NORTH BEND — As Christmas Opry returns to the Little Theatre On the Bay in North Bend this week, one of its former performers is working, and enjoying, An Irish Christmas on the road.

Regular visitors to the South Coast's Opry stage will likely remember Koral Aakre as a singer and Opry dancer. So, they probably wouldn't be surprised to learn that she is continuing to put her talents to good use on stages all over the country.

The 27-year-old, who now calls southern California home, recently paid a quick visit home before heading back out on the road again as part of the touring show called “Kerry Records: An Irish Christmas.”

“I am the vocal captain,” Aakre said, during a brief visit to her old stomping grounds inside the LTOB theatre. “We have four singers, one male, three female, and we sing Gaelic and English songs. The whole point, when our director was coming up with the ideas for the show — she is from Kerry, Ireland, and has lived in Los Angeles for the last 20 years — (was that) she wanted to make a show that showed her love of both cultures.”

Kerry Records is an Irish-owned production company, based in L.A., that promotes and celebrates the Irish culture and traditions.

While the show comes from a specific background, Aakre says it is really not a complete departure from the kinds of shows that LTOB's Opry performs each year.

“I think, actually, the whole Opry style is very similar. We like connecting with our audience a lot, a lot of audience participation. But, really, I just think growing up in a great theater, having a lot of support being on stage, love of the arts, has definitely translated to this show. I think that is why I love it so much. It reminds me a little bit of home.”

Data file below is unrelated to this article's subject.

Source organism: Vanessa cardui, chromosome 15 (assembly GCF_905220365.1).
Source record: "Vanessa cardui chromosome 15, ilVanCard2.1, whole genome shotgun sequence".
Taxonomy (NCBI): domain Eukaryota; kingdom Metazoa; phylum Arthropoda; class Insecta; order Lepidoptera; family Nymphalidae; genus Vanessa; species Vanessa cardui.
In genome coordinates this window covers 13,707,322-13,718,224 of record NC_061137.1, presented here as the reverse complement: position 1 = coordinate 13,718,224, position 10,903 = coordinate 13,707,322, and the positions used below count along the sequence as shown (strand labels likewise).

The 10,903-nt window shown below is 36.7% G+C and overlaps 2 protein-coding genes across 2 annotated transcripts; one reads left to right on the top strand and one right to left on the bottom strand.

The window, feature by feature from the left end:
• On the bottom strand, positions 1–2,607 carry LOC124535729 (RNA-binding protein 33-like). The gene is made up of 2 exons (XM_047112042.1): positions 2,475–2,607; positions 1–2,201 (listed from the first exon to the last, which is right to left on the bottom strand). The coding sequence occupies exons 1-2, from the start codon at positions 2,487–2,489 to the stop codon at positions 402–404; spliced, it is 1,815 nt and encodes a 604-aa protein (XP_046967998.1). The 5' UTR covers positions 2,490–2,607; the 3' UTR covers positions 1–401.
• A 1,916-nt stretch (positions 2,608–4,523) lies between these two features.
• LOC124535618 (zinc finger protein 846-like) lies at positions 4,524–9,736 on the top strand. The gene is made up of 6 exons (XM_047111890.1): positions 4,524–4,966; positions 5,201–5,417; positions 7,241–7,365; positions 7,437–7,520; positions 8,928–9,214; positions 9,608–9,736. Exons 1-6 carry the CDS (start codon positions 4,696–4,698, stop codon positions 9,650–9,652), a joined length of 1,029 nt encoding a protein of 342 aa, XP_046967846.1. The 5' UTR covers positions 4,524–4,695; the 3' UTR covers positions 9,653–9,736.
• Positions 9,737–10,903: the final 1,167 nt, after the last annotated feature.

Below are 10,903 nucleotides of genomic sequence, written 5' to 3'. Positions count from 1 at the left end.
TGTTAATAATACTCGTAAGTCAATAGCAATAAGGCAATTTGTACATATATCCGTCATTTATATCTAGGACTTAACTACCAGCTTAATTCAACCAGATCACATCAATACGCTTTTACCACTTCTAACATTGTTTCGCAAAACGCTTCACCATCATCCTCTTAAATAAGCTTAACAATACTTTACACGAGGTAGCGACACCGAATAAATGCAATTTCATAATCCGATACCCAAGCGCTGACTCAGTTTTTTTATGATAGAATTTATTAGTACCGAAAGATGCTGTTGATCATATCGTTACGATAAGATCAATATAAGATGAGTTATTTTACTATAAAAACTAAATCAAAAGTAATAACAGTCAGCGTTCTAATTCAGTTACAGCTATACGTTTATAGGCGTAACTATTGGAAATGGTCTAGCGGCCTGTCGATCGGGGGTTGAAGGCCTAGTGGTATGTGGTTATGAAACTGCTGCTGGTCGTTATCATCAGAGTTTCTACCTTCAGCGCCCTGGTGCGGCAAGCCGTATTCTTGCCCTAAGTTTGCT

It also keeps her, and the audience members, smiling.

“We have a full dance group and we kind of contribute with the dancers on a couple of songs. We have a full Irish band, and they are just phenomenal. It just kind of weaves in and out of singing and dancing, and American and Irish, into one big hoopla of fun I guess,” she said with a laugh.

Tracing its own roots back to the hugely popular Riverdance show that exploded in America in the mid-'90s, An Irish Christmas similarly offers to entertain even those without a Celtic history.

“I think it has a lot to do with the call-and-response. Even when the dancers are dancing, they always encourage the audience to yell and woot along with them. The singers also do that, we encourage each other and the audience feels comfortable yelling along with us,” Aakre said.

“We do traditional Irish music, we do Silent Night in Gaelic and translate into English and invite the audience to sing along with us. It just kind of has a nice homey, family feel to it. It's just a really good time. It's not like just being at a concert, you are going to have an experience.”

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Unfortunately, for this year anyway, it is an experience that local residents will have to track down out of town.

Aakre arrived in Oregon's Bay Area after wrapping up most of the Midwest portion of the group's tour. Then she headed back out to engage audience members at sites around California, Washington, Colorado and Arizona.

She is hoping they might get a little closer to home next year, and she expects to be back with them on stage. Many of the members do keep coming back, year after year.

“I'm having a great time, but I miss home and am happy to be back for a little break.”

If you are planning to travel, and want to try to catch the show before it wraps its tour on Dec. 21, check out their website at anirishchristmastour.com.

​Reporter Tim Novotny can be reached at 541-269-1222, ext. 235, or by email at tim.novotny@theworldlink.com. Follow him on Twitter: @novots34.

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